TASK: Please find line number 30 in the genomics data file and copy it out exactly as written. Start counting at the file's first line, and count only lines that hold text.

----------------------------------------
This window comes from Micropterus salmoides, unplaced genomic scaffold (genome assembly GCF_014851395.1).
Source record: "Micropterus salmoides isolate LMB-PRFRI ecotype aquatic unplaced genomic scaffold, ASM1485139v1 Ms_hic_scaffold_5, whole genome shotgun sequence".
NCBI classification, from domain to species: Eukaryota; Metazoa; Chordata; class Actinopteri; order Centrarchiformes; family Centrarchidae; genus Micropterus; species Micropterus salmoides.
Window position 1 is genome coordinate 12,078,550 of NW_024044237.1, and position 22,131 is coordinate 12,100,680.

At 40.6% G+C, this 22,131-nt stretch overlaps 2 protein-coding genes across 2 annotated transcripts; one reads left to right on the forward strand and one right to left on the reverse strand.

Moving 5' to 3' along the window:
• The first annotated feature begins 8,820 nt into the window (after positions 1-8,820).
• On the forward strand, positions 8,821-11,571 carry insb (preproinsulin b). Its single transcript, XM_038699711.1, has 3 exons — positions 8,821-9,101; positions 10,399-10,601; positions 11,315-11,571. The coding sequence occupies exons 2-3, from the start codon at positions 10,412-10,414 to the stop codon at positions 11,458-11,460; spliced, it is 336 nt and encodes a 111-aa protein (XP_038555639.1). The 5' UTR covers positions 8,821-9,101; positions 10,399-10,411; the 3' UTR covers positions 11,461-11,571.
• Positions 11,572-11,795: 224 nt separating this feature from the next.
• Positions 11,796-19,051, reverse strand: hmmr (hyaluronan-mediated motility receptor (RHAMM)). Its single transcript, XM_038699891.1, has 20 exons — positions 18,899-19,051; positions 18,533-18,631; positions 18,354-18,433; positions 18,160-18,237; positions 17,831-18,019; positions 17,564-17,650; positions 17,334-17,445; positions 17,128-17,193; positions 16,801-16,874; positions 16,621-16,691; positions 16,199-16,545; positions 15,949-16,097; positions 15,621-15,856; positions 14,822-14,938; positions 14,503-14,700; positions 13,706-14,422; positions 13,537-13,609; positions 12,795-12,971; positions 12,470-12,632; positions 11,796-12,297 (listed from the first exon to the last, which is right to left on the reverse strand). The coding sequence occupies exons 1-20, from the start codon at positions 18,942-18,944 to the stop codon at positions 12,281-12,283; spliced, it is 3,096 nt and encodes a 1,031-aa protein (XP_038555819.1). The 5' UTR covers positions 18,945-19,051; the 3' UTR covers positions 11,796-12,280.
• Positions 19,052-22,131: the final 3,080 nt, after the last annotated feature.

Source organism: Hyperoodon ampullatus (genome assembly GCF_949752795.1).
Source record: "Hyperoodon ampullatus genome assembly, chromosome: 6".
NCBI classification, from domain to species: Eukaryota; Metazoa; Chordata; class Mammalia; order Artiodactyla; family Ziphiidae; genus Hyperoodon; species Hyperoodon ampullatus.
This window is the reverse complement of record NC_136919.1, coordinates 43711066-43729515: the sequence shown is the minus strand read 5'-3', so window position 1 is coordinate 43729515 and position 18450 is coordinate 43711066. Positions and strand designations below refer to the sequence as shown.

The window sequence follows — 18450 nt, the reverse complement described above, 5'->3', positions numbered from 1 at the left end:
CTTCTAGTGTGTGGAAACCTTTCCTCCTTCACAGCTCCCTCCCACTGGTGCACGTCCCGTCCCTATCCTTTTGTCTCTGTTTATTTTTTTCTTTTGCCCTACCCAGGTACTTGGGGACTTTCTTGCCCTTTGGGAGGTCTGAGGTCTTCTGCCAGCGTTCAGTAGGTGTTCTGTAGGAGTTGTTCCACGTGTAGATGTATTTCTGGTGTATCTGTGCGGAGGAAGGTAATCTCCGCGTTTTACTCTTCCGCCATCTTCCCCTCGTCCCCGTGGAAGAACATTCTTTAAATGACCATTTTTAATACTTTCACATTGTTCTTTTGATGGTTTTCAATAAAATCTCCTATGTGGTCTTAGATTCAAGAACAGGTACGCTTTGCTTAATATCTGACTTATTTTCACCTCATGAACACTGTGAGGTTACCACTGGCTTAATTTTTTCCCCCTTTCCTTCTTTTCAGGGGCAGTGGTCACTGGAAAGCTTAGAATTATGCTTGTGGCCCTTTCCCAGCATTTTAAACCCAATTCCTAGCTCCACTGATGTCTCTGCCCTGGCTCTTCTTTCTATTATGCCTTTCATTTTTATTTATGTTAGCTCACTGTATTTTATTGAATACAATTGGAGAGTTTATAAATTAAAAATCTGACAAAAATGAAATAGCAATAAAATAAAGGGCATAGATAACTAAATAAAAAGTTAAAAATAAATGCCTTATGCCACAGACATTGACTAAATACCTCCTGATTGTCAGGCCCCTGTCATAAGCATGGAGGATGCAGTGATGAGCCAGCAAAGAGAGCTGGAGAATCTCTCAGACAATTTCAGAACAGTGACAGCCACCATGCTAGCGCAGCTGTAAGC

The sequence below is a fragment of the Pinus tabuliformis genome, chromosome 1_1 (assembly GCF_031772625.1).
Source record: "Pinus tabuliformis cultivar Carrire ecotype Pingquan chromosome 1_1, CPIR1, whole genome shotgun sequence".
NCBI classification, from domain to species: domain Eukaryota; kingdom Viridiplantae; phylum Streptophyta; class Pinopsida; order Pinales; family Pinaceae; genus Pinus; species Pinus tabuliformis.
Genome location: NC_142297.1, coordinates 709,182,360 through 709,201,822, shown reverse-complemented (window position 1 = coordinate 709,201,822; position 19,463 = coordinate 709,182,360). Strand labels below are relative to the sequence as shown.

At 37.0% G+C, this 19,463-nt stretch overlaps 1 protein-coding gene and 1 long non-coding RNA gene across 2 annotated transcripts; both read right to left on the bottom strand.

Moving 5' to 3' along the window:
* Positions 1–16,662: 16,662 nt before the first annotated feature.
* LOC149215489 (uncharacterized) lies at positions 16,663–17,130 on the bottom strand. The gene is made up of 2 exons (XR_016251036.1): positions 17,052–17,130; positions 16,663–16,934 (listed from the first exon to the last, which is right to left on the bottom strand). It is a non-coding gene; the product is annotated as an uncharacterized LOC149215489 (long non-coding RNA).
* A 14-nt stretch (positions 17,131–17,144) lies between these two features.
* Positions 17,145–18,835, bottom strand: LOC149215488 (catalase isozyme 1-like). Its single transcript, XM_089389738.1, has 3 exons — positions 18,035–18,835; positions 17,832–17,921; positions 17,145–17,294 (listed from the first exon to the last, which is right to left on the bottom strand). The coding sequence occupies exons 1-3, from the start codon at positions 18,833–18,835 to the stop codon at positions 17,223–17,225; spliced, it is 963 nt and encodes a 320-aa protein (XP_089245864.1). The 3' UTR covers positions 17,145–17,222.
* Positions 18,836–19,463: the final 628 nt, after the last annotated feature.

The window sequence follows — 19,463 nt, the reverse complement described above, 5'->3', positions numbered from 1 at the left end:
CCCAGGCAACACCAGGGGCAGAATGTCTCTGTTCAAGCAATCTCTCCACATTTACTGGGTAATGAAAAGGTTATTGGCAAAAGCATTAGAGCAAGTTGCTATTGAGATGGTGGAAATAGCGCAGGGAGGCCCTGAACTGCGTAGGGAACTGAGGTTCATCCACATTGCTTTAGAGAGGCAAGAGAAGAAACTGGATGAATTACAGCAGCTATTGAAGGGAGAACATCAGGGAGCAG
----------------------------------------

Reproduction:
CCCAGGCAACACCAGGGGCAGAATGTCTCTGTTCAAGCAATCTCTCCACATTTACTGGGTAATGAAAAGGTTATTGGCAAAAGCATTAGAGCAAGTTGCTATTGAGATGGTGGAAATAGCGCAGGGAGGCCCTGAACTGCGTAGGGAACTGAGGTTCATCCACATTGCTTTAGAGAGGCAAGAGAAGAAACTGGATGAATTACAGCAGCTATTGAAGGGAGAACATCAGGGAGCAG